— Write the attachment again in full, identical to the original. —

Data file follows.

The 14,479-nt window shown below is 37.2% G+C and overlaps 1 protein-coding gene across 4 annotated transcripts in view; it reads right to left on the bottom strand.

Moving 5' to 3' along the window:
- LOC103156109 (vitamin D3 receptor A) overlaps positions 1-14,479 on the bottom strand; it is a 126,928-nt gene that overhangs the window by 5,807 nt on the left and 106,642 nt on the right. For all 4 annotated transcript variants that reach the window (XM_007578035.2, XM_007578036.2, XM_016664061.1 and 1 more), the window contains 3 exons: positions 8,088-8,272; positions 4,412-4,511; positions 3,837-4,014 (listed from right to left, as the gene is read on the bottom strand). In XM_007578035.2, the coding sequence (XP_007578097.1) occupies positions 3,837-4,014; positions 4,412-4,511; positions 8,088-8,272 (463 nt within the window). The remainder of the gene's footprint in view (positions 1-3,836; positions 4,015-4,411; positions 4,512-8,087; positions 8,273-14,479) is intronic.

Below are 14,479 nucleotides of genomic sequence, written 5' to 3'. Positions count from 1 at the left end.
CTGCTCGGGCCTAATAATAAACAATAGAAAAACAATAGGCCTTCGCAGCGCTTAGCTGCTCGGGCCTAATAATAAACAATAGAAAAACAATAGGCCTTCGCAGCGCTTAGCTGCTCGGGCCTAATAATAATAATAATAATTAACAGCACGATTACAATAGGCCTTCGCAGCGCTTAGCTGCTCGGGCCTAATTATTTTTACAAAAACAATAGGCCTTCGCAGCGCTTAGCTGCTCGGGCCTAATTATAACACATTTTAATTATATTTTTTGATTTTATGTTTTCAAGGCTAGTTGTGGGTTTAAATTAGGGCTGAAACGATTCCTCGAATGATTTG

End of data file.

The 14,479-nt window shown below is 37.2% G+C and overlaps 1 protein-coding gene across 4 annotated transcripts in view; it reads right to left on the bottom strand.

Moving 5' to 3' along the window:
- LOC103156109 (vitamin D3 receptor A) overlaps positions 1-14,479 on the bottom strand; it is a 126,928-nt gene that overhangs the window by 5,807 nt on the left and 106,642 nt on the right. For all 4 annotated transcript variants that reach the window (XM_007578035.2, XM_007578036.2, XM_016664061.1 and 1 more), the window contains 3 exons: positions 8,088-8,272; positions 4,412-4,511; positions 3,837-4,014 (listed from right to left, as the gene is read on the bottom strand). In XM_007578035.2, the coding sequence (XP_007578097.1) occupies positions 3,837-4,014; positions 4,412-4,511; positions 8,088-8,272 (463 nt within the window). The remainder of the gene's footprint in view (positions 1-3,836; positions 4,015-4,411; positions 4,512-8,087; positions 8,273-14,479) is intronic.

Below are 14,479 nucleotides of genomic sequence, written 5' to 3'. Positions count from 1 at the left end.
CTGCTCGGGCCTAATAATAAACAATAGAAAAACAATAGGCCTTCGCAGCGCTTAGCTGCTCGGGCCTAATAATAAACAATAGAAAAACAATAGGCCTTCGCAGCGCTTAGCTGCTCGGGCCTAATAATAATAATAATAATTAACAGCACGATTACAATAGGCCTTCGCAGCGCTTAGCTGCTCGGGCCTAATTATTTTTACAAAAACAATAGGCCTTCGCAGCGCTTAGCTGCTCGGGCCTAATTATAACACATTTTAATTATATTTTTTGATTTTATGTTTTCAAGGCTAGTTGTGGGTTTAAATTAGGGCTGAAACGATTCCTCGAATGATTTG